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Prodigious Bluegrass Mandolin
- Wednesday, Aug 20, 2014
BOX OFFICE 612-332-5299
Lonnie Knight will be performing an opening set for this show
Sierra Hull – vocals, mandolin
Jacob Eller – bass
Jake Stargel – guitar
Justin Moses – fiddle, banjo and dobro
Cory Walker – banjo
Bryan McDowell – fiddle
About Sierra Hull
Sierra Hull, the singer and mandolinist and former child prodigy who signed a record contract at age 13, and distinguished herself by becoming the first bluegrass musician to receive a Presidential Scholarship to the prestigious Berklee College of Music, released her first new album in five years,Weighted Mind, in early 2016.
15-time Grammy winner Béla Fleck produced the recording, which features eleven compelling new compositions written or co-written by Hull, and one traditional tune for which she and Fleck provided a new arrangement. While Hull’s ethereal voice and fluid playing take center stage here, she receives ample support from bass marvel Ethan Jodziewicz. Béla Fleck’s banjo adorns the elegant “Queen of Hearts/Royal Tea,” and Alison Krauss, Abigail Washburn, and Rhiannon Giddens add enchanting harmonies.
Though she is best known for her work as a mandolin player, on these songs, Hull reveals her abundant gifts as a composer and lyricist. Themes of loss and restoration run through the album, starting with the muscular opening number, “Stranded,” and continue on the stirring “Compass,” on which she declares, “I’ve thrown away my compass, done with the chart…I’ll just step out, throw my doubt into the sea, for what’s meant to be will be.” The gentle, dissonant title track ponders existential questions, while the haunting “Birthday” and “Fallen Man” offer somber reflections on strained relationships and impossible choices. The album closes on an optimistic note, with the sweetly assertive “I’ll Be Fine,” and the uplifting, philosophical closer, “Black River.” Fleck, Giddens, Krauss, and Washburn all guest on this track, on which Hull reflects, “A thousand years is but a day, and maybe in a thousand years, I’ll find my way.”
What Other People Have Been Saying...
“inventive and fluid playing style… her voice feature[s] the same sort of refreshing clarity as her mandolin playing.” – All Music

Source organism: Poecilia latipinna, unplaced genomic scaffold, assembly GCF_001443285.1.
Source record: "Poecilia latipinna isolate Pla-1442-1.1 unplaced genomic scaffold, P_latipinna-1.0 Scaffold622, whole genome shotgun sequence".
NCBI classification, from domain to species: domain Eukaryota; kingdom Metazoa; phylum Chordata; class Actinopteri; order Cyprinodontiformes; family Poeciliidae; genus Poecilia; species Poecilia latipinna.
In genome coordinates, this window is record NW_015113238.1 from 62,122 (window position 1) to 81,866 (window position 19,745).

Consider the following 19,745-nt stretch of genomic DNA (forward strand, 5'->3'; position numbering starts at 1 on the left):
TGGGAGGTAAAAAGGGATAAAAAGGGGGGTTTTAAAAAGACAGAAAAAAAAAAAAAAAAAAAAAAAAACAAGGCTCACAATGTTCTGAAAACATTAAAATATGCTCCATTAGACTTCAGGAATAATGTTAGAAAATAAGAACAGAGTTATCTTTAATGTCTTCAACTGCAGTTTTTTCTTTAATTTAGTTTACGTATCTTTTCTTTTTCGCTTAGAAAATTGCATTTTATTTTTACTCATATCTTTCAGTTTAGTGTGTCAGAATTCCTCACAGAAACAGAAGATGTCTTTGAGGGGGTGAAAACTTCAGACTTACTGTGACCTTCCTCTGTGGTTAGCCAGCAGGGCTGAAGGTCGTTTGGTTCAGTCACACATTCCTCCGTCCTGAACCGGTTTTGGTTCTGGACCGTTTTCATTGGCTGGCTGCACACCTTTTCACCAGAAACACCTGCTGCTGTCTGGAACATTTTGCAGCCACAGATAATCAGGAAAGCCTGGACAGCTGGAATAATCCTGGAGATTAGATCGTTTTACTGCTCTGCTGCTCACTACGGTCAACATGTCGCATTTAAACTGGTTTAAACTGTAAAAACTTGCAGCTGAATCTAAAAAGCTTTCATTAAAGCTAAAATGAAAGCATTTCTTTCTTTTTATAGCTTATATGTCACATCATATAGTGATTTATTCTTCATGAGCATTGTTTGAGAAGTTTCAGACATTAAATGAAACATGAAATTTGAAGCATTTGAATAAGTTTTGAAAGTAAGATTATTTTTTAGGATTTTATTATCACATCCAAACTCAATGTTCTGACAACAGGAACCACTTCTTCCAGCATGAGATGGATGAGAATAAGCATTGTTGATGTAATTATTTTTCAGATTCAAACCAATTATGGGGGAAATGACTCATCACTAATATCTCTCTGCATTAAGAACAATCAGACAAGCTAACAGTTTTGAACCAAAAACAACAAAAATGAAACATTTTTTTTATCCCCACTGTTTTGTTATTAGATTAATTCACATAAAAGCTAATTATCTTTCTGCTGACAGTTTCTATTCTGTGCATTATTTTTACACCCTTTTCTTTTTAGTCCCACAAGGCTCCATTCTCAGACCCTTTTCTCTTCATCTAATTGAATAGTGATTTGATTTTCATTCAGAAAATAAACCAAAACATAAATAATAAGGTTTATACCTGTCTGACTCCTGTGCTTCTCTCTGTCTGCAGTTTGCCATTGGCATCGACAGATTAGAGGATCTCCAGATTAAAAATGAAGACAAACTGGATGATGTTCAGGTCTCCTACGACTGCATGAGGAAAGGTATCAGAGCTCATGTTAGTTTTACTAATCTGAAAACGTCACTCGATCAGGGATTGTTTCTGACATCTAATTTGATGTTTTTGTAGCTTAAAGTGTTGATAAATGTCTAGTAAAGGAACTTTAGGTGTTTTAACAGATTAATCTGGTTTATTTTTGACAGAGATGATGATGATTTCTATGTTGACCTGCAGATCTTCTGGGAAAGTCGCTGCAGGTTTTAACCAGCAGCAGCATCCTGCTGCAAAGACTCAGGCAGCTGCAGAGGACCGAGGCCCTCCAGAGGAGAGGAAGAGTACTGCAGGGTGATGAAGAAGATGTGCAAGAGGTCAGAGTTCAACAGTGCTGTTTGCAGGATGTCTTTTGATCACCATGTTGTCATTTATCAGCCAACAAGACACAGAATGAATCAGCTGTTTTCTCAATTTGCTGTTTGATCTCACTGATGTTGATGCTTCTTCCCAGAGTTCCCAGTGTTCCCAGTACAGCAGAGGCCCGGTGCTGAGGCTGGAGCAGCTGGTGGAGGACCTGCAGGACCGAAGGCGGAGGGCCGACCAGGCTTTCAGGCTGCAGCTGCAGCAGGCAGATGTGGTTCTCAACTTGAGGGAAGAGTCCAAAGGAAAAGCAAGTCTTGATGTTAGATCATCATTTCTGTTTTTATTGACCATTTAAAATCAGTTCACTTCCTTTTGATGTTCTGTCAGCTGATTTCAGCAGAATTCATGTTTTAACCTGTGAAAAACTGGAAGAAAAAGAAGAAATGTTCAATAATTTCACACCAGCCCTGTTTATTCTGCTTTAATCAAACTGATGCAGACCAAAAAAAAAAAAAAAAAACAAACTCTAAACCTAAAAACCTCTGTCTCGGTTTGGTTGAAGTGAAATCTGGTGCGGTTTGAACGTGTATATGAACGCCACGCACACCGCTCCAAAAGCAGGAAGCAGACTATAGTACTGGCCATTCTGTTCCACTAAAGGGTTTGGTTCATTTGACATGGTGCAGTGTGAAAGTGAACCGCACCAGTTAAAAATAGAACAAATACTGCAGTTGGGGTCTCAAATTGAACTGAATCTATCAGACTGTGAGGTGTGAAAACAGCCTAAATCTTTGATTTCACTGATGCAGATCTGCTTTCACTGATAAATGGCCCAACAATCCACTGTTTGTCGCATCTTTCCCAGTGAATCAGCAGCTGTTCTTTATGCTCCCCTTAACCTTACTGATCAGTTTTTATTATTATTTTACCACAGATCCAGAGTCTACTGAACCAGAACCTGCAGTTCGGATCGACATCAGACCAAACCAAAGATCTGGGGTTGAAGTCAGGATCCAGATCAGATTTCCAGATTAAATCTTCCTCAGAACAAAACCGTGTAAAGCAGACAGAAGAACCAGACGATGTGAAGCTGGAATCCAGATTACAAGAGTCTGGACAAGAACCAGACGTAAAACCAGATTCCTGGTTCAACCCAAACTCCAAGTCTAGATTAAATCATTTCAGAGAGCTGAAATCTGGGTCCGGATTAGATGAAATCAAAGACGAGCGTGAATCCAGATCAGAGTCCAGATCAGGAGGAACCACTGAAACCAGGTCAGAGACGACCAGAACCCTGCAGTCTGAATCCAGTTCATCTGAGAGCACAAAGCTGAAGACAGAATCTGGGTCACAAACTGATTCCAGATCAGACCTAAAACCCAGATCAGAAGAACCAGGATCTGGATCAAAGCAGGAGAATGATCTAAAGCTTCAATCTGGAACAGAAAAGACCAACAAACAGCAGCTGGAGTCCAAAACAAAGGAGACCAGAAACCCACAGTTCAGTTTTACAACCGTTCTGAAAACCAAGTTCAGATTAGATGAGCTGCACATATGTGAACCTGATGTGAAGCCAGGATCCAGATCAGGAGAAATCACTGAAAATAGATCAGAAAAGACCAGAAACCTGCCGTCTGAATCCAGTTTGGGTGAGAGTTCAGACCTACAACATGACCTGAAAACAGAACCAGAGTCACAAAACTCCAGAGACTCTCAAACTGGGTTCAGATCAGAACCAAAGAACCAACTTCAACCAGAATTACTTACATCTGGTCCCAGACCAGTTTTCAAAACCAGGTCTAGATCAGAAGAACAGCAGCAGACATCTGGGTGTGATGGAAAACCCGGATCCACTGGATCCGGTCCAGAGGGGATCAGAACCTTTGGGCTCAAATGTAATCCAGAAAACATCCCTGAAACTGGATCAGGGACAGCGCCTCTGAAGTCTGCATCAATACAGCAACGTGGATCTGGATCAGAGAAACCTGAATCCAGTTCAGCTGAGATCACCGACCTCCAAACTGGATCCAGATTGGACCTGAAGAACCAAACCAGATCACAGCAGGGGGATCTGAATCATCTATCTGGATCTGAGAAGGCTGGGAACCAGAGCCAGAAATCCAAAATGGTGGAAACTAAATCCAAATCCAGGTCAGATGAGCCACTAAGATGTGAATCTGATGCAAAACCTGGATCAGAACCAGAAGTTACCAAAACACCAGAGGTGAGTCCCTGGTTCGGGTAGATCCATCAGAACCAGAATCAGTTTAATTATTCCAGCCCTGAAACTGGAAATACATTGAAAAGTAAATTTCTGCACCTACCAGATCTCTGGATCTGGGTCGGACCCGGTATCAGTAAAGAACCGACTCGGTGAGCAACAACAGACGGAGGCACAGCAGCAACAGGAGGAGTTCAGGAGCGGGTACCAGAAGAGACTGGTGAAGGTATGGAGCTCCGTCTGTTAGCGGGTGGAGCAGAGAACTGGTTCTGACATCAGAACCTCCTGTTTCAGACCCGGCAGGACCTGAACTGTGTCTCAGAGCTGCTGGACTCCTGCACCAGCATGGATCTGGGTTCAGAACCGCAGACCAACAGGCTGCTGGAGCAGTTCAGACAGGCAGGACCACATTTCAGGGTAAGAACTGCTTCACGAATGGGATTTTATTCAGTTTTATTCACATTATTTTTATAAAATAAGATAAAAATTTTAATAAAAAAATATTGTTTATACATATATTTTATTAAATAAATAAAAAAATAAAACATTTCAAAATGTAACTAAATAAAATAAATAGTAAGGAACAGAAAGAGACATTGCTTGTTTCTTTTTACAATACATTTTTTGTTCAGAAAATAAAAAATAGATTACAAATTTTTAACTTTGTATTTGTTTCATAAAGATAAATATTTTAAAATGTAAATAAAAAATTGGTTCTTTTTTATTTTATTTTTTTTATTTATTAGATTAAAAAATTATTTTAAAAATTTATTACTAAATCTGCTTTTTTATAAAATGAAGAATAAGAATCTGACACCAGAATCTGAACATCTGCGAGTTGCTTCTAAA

“one of the hottest properties in American country music… a sensational mandolin player” – Telegraph
“The Krauss influence is unmistakable… Hull puts her own stamp on that sound with her aggressive mandolin picking and girlish soprano.”
– Washington Post
About Lonnie Knight
Singer-songwriter Lonnie Knight may joke that “Legendary is just another way of saying ‘…been around a long time,’ ” but the lanky Minnesotan is one of those rare musicians who has truly earned the title Legendary. He got his start as a folkie, learning from the likes of Townes Van Zandt. Then he played in some of the Midwest’s seminal rock bands, including Jokers Wild, the Nielsen-White Band and the Hoopsnakes. His recent CDs Better Days (2005) and I Wrote My Name on You (2007) brought him back to his acoustic roots, and with his newest CD So We Jump (2010), his music is inspiring a whole new generation of fans.
Knight has long been known as a stellar guitar player – he’s won several Minnesota Music Awards for best guitarist – and his playing has been likened to Richard Thompson, Patty Larkin, Bert Jansch and Brooks Williams. But his great songwriting also comes to the fore in his recent releases, and his songs reveal a gifted artist getting a whole new creative wind.
He first picked up the guitar at the age of 12, and discovered it was something he was better than most at. He was working as a studio musician at Minneapolis’ Sound 80 Recording Studio and touring nationally on the Bitter End College Coffeehouse circuit when the late producer George Hanson (Leo Kottke, Art Resnick, Robin & Linda Williams) took a liking to his music and produced his first two albums, Family in the Wind and Song for a City Mouse.
In the 1980s, Knight joined up with acclaimed songwriter Mark Henley to form the Knight-Henley Band. They became producers for WrenSong Publishing in Nashville, and that led him to stints playing with Wild Horses and the Nielsen-White Band. The ‘90s saw Knight joining the famed Hoopsnakes, founded by Bruce McCabe. In the latter part of the decade, he signed with Aquarium Records, which released his CD Big Shoes in 1999 and Cain’s Blood in 2001. He moved to Mosquito Shoals Records in 2005, releasing Better Days, followed in 2007 by I Wrote My Name on You, and his latest release So We Jump, released in September 2010. His CDs are available at LonnieKnight.com, CDBaby.com, through Apple I-Tunes and many other physical and virtual locations throughout the world. Lonnie’s early albums Family in the Wind and Song for a City Mouse were recently remastered and released on CD in Asia, and his entire catalog of material with Jokers Wild has been remastered and released on CD and vinyl in Europe.
Currently Lonnie’s schedule includes solo performances, his duo with Reid Papke on bass, his quartet Mosquito Shoals (Reid Papke, Gary Haberman on percussion, featuring vocals from Laura Owen) and monthly shows with The Smokin’ Section. Lonnie toured Japan in 2013, and a second tour is being scheduled for October 2014. If that’s not enough, a new CD is in the works.
What Other People Have Been Saying...
“When he sings of ‘major truths in minor keys’… we know not only what he means, but how he feels.”
– critic Scott Alarik